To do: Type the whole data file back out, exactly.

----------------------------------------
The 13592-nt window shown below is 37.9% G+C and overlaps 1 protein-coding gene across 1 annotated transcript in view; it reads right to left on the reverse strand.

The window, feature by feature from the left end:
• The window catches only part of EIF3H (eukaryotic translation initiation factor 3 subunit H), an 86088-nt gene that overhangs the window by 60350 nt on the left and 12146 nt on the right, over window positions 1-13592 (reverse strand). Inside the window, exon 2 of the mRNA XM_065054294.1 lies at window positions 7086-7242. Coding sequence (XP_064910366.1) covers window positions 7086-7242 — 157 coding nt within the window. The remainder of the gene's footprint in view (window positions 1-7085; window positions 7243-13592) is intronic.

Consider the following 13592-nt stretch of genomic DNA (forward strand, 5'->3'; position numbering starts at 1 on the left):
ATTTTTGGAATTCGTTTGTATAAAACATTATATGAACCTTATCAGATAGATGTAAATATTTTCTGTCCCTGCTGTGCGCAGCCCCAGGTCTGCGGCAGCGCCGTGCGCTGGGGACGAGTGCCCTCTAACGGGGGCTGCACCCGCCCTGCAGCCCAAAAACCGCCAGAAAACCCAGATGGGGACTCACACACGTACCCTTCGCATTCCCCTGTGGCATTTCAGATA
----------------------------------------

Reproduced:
The 13592-nt window shown below is 37.9% G+C and overlaps 1 protein-coding gene across 1 annotated transcript in view; it reads right to left on the reverse strand.

The window, feature by feature from the left end:
• The window catches only part of EIF3H (eukaryotic translation initiation factor 3 subunit H), an 86088-nt gene that overhangs the window by 60350 nt on the left and 12146 nt on the right, over window positions 1-13592 (reverse strand). Inside the window, exon 2 of the mRNA XM_065054294.1 lies at window positions 7086-7242. Coding sequence (XP_064910366.1) covers window positions 7086-7242 — 157 coding nt within the window. The remainder of the gene's footprint in view (window positions 1-7085; window positions 7243-13592) is intronic.

Consider the following 13592-nt stretch of genomic DNA (forward strand, 5'->3'; position numbering starts at 1 on the left):
ATTTTTGGAATTCGTTTGTATAAAACATTATATGAACCTTATCAGATAGATGTAAATATTTTCTGTCCCTGCTGTGCGCAGCCCCAGGTCTGCGGCAGCGCCGTGCGCTGGGGACGAGTGCCCTCTAACGGGGGCTGCACCCGCCCTGCAGCCCAAAAACCGCCAGAAAACCCAGATGGGGACTCACACACGTACCCTTCGCATTCCCCTGTGGCATTTCAGATA